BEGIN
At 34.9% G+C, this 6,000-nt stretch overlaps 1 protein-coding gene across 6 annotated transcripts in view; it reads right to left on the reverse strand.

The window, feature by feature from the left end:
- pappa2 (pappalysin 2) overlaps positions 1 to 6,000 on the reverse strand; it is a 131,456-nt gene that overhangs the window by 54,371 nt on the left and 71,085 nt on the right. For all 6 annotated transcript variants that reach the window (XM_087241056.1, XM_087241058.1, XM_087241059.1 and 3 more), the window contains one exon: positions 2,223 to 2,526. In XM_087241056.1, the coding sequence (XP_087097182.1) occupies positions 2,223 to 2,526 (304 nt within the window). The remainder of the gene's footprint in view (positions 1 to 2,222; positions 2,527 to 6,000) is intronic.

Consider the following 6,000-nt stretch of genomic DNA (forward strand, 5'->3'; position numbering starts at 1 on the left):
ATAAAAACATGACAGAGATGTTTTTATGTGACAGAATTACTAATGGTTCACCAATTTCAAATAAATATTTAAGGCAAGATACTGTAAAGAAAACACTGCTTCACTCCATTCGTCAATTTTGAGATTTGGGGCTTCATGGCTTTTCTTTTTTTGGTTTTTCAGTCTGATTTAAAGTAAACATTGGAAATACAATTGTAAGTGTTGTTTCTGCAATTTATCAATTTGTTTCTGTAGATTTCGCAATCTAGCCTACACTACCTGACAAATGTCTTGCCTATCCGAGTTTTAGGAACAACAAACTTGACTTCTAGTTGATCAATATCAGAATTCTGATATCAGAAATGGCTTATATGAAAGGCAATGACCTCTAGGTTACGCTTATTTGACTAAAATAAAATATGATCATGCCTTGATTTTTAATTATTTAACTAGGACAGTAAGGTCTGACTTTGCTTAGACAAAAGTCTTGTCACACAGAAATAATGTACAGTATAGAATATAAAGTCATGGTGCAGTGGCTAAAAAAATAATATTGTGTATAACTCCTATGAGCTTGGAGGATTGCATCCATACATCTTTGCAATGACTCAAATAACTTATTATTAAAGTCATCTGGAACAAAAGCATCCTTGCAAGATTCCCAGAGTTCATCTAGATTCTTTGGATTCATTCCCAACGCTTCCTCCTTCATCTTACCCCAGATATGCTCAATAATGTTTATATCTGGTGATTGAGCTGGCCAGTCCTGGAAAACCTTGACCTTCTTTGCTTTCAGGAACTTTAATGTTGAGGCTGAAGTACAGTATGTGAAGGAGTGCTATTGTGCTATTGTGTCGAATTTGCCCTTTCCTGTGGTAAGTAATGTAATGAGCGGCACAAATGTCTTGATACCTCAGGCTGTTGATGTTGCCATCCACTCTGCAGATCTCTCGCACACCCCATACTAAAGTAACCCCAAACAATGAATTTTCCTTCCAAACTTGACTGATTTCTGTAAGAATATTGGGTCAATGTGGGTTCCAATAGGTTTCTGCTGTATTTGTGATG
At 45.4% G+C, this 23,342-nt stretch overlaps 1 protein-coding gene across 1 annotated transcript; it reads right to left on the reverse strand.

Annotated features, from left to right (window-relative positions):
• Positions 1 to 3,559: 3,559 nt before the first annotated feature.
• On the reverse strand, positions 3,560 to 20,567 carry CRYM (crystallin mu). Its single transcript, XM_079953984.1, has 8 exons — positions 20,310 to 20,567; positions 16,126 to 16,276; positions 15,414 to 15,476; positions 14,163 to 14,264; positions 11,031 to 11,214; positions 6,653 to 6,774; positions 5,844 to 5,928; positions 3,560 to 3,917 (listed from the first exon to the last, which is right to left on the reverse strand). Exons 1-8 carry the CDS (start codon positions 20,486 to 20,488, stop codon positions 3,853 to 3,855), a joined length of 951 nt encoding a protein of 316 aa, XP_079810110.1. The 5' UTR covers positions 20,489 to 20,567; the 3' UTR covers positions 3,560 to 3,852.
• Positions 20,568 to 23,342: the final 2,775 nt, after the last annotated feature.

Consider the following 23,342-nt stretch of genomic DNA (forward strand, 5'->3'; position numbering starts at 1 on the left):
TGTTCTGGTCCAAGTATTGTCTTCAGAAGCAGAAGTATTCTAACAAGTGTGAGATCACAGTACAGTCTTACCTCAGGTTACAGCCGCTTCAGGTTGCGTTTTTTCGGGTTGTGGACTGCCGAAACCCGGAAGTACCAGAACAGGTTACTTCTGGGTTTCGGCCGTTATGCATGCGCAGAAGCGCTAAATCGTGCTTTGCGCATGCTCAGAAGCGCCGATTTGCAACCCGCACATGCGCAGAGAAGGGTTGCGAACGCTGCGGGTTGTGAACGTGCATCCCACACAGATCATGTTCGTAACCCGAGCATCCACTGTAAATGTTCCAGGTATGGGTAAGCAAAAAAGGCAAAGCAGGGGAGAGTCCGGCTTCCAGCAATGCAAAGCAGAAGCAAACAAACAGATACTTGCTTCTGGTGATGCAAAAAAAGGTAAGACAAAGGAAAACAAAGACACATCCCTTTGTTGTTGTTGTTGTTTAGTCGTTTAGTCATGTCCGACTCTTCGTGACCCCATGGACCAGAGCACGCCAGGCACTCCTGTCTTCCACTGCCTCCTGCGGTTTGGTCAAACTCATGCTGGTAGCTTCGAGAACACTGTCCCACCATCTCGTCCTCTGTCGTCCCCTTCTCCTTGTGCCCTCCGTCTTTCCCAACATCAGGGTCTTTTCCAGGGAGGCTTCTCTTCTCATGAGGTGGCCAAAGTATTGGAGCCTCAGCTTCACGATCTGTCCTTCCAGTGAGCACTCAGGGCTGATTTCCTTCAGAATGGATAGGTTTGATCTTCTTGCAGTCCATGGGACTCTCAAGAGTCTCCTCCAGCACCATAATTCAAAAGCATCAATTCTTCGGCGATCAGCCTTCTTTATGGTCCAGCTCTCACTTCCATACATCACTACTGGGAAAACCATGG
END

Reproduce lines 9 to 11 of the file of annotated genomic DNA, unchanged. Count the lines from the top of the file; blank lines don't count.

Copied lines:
• On the reverse strand, positions 3,560 to 20,567 carry CRYM (crystallin mu). Its single transcript, XM_079953984.1, has 8 exons — positions 20,310 to 20,567; positions 16,126 to 16,276; positions 15,414 to 15,476; positions 14,163 to 14,264; positions 11,031 to 11,214; positions 6,653 to 6,774; positions 5,844 to 5,928; positions 3,560 to 3,917 (listed from the first exon to the last, which is right to left on the reverse strand). Exons 1-8 carry the CDS (start codon positions 20,486 to 20,488, stop codon positions 3,853 to 3,855), a joined length of 951 nt encoding a protein of 316 aa, XP_079810110.1. The 5' UTR covers positions 20,489 to 20,567; the 3' UTR covers positions 3,560 to 3,852.
• Positions 20,568 to 23,342: the final 2,775 nt, after the last annotated feature.

Consider the following 23,342-nt stretch of genomic DNA (forward strand, 5'->3'; position numbering starts at 1 on the left):